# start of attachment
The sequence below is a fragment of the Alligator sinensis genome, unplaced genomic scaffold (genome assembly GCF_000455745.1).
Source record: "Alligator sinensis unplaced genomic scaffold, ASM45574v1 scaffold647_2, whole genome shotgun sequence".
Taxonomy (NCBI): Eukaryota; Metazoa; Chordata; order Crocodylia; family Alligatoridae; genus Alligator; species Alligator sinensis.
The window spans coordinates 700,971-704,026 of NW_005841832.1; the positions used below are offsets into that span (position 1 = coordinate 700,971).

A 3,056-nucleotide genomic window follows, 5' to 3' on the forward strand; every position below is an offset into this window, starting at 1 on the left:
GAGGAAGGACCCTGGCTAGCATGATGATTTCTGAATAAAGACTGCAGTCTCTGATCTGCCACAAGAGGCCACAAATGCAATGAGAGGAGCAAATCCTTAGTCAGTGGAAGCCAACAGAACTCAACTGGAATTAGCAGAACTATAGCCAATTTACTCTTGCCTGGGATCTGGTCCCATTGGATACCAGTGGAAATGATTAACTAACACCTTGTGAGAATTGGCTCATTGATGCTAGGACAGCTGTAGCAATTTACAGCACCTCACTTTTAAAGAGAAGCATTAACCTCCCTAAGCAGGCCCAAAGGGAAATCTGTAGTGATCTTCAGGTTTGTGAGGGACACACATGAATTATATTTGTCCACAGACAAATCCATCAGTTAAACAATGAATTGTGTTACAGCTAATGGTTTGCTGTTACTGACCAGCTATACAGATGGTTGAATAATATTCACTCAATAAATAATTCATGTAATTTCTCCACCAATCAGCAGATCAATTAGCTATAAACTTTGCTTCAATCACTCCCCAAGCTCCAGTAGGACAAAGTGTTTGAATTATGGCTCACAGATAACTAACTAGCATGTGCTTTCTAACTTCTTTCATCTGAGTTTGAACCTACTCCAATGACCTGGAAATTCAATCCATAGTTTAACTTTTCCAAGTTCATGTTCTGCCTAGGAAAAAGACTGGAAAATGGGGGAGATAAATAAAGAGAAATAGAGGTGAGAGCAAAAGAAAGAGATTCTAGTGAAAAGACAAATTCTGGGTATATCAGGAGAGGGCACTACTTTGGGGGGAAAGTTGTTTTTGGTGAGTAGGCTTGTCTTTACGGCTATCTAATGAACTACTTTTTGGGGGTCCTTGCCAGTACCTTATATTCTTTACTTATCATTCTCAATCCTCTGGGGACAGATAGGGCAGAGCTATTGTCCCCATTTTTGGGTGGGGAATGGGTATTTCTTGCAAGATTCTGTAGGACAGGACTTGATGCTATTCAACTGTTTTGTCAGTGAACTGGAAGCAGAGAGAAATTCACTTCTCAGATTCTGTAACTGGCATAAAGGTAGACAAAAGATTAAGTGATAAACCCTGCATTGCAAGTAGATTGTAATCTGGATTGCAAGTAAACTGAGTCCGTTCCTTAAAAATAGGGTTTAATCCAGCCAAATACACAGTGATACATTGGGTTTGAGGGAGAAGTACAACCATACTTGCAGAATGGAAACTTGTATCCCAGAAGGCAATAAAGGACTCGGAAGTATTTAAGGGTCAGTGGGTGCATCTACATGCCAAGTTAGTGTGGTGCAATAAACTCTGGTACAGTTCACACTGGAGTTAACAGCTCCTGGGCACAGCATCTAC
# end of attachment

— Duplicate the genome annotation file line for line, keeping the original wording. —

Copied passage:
The sequence below is a fragment of the Alligator sinensis genome, unplaced genomic scaffold (genome assembly GCF_000455745.1).
Source record: "Alligator sinensis unplaced genomic scaffold, ASM45574v1 scaffold647_2, whole genome shotgun sequence".
Taxonomy (NCBI): Eukaryota; Metazoa; Chordata; order Crocodylia; family Alligatoridae; genus Alligator; species Alligator sinensis.
The window spans coordinates 700,971-704,026 of NW_005841832.1; the positions used below are offsets into that span (position 1 = coordinate 700,971).

A 3,056-nucleotide genomic window follows, 5' to 3' on the forward strand; every position below is an offset into this window, starting at 1 on the left:
GAGGAAGGACCCTGGCTAGCATGATGATTTCTGAATAAAGACTGCAGTCTCTGATCTGCCACAAGAGGCCACAAATGCAATGAGAGGAGCAAATCCTTAGTCAGTGGAAGCCAACAGAACTCAACTGGAATTAGCAGAACTATAGCCAATTTACTCTTGCCTGGGATCTGGTCCCATTGGATACCAGTGGAAATGATTAACTAACACCTTGTGAGAATTGGCTCATTGATGCTAGGACAGCTGTAGCAATTTACAGCACCTCACTTTTAAAGAGAAGCATTAACCTCCCTAAGCAGGCCCAAAGGGAAATCTGTAGTGATCTTCAGGTTTGTGAGGGACACACATGAATTATATTTGTCCACAGACAAATCCATCAGTTAAACAATGAATTGTGTTACAGCTAATGGTTTGCTGTTACTGACCAGCTATACAGATGGTTGAATAATATTCACTCAATAAATAATTCATGTAATTTCTCCACCAATCAGCAGATCAATTAGCTATAAACTTTGCTTCAATCACTCCCCAAGCTCCAGTAGGACAAAGTGTTTGAATTATGGCTCACAGATAACTAACTAGCATGTGCTTTCTAACTTCTTTCATCTGAGTTTGAACCTACTCCAATGACCTGGAAATTCAATCCATAGTTTAACTTTTCCAAGTTCATGTTCTGCCTAGGAAAAAGACTGGAAAATGGGGGAGATAAATAAAGAGAAATAGAGGTGAGAGCAAAAGAAAGAGATTCTAGTGAAAAGACAAATTCTGGGTATATCAGGAGAGGGCACTACTTTGGGGGGAAAGTTGTTTTTGGTGAGTAGGCTTGTCTTTACGGCTATCTAATGAACTACTTTTTGGGGGTCCTTGCCAGTACCTTATATTCTTTACTTATCATTCTCAATCCTCTGGGGACAGATAGGGCAGAGCTATTGTCCCCATTTTTGGGTGGGGAATGGGTATTTCTTGCAAGATTCTGTAGGACAGGACTTGATGCTATTCAACTGTTTTGTCAGTGAACTGGAAGCAGAGAGAAATTCACTTCTCAGATTCTGTAACTGGCATAAAGGTAGACAAAAGATTAAGTGATAAACCCTGCATTGCAAGTAGATTGTAATCTGGATTGCAAGTAAACTGAGTCCGTTCCTTAAAAATAGGGTTTAATCCAGCCAAATACACAGTGATACATTGGGTTTGAGGGAGAAGTACAACCATACTTGCAGAATGGAAACTTGTATCCCAGAAGGCAATAAAGGACTCGGAAGTATTTAAGGGTCAGTGGGTGCATCTACATGCCAAGTTAGTGTGGTGCAATAAACTCTGGTACAGTTCACACTGGAGTTAACAGCTCCTGGGCACAGCATCTAC